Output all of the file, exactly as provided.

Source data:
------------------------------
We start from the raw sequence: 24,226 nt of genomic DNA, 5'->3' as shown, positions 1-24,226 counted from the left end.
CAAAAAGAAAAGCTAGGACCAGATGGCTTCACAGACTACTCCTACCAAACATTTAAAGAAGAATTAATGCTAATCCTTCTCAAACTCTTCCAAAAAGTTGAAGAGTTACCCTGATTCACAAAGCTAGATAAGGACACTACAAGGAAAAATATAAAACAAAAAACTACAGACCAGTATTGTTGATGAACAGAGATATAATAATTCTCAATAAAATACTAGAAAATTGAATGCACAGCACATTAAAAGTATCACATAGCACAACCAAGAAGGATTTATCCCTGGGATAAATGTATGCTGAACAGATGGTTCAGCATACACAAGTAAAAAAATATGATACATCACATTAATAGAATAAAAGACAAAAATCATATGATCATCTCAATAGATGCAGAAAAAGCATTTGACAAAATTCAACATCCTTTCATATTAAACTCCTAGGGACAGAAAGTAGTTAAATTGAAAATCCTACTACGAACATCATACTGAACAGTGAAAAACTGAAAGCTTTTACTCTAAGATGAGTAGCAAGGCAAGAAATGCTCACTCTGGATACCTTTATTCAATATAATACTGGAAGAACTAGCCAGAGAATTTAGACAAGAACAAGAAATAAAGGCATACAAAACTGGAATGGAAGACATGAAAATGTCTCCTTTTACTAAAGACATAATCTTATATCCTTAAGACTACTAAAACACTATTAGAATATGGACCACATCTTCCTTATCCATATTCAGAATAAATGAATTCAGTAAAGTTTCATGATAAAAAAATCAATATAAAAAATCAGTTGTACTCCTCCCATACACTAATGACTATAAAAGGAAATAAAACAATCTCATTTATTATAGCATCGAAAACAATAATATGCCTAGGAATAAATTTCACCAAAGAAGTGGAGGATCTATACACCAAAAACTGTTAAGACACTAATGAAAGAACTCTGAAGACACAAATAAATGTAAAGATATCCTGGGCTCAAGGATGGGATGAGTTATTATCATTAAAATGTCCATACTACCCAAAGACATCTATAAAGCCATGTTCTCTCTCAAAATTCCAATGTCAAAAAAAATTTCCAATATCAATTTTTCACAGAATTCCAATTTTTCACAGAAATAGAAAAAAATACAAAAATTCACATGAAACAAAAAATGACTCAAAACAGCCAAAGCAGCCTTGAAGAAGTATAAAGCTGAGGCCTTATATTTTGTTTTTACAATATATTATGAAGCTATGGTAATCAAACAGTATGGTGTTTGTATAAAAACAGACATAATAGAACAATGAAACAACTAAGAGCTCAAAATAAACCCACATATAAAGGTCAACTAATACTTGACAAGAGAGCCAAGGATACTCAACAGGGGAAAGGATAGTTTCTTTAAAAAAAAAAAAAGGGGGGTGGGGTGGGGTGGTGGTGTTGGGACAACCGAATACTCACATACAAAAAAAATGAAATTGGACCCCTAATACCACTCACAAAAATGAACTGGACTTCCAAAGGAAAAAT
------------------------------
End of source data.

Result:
We start from the raw sequence: 24,226 nt of genomic DNA, 5'->3' as shown, positions 1-24,226 counted from the left end.
CAAAAAGAAAAGCTAGGACCAGATGGCTTCACAGACTACTCCTACCAAACATTTAAAGAAGAATTAATGCTAATCCTTCTCAAACTCTTCCAAAAAGTTGAAGAGTTACCCTGATTCACAAAGCTAGATAAGGACACTACAAGGAAAAATATAAAACAAAAAACTACAGACCAGTATTGTTGATGAACAGAGATATAATAATTCTCAATAAAATACTAGAAAATTGAATGCACAGCACATTAAAAGTATCACATAGCACAACCAAGAAGGATTTATCCCTGGGATAAATGTATGCTGAACAGATGGTTCAGCATACACAAGTAAAAAAATATGATACATCACATTAATAGAATAAAAGACAAAAATCATATGATCATCTCAATAGATGCAGAAAAAGCATTTGACAAAATTCAACATCCTTTCATATTAAACTCCTAGGGACAGAAAGTAGTTAAATTGAAAATCCTACTACGAACATCATACTGAACAGTGAAAAACTGAAAGCTTTTACTCTAAGATGAGTAGCAAGGCAAGAAATGCTCACTCTGGATACCTTTATTCAATATAATACTGGAAGAACTAGCCAGAGAATTTAGACAAGAACAAGAAATAAAGGCATACAAAACTGGAATGGAAGACATGAAAATGTCTCCTTTTACTAAAGACATAATCTTATATCCTTAAGACTACTAAAACACTATTAGAATATGGACCACATCTTCCTTATCCATATTCAGAATAAATGAATTCAGTAAAGTTTCATGATAAAAAAATCAATATAAAAAATCAGTTGTACTCCTCCCATACACTAATGACTATAAAAGGAAATAAAACAATCTCATTTATTATAGCATCGAAAACAATAATATGCCTAGGAATAAATTTCACCAAAGAAGTGGAGGATCTATACACCAAAAACTGTTAAGACACTAATGAAAGAACTCTGAAGACACAAATAAATGTAAAGATATCCTGGGCTCAAGGATGGGATGAGTTATTATCATTAAAATGTCCATACTACCCAAAGACATCTATAAAGCCATGTTCTCTCTCAAAATTCCAATGTCAAAAAAAATTTCCAATATCAATTTTTCACAGAATTCCAATTTTTCACAGAAATAGAAAAAAATACAAAAATTCACATGAAACAAAAAATGACTCAAAACAGCCAAAGCAGCCTTGAAGAAGTATAAAGCTGAGGCCTTATATTTTGTTTTTACAATATATTATGAAGCTATGGTAATCAAACAGTATGGTGTTTGTATAAAAACAGACATAATAGAACAATGAAACAACTAAGAGCTCAAAATAAACCCACATATAAAGGTCAACTAATACTTGACAAGAGAGCCAAGGATACTCAACAGGGGAAAGGATAGTTTCTTTAAAAAAAAAAAAAGGGGGGTGGGGTGGGGTGGTGGTGTTGGGACAACCGAATACTCACATACAAAAAAAATGAAATTGGACCCCTAATACCACTCACAAAAATGAACTGGACTTCCAAAGGAAAAAT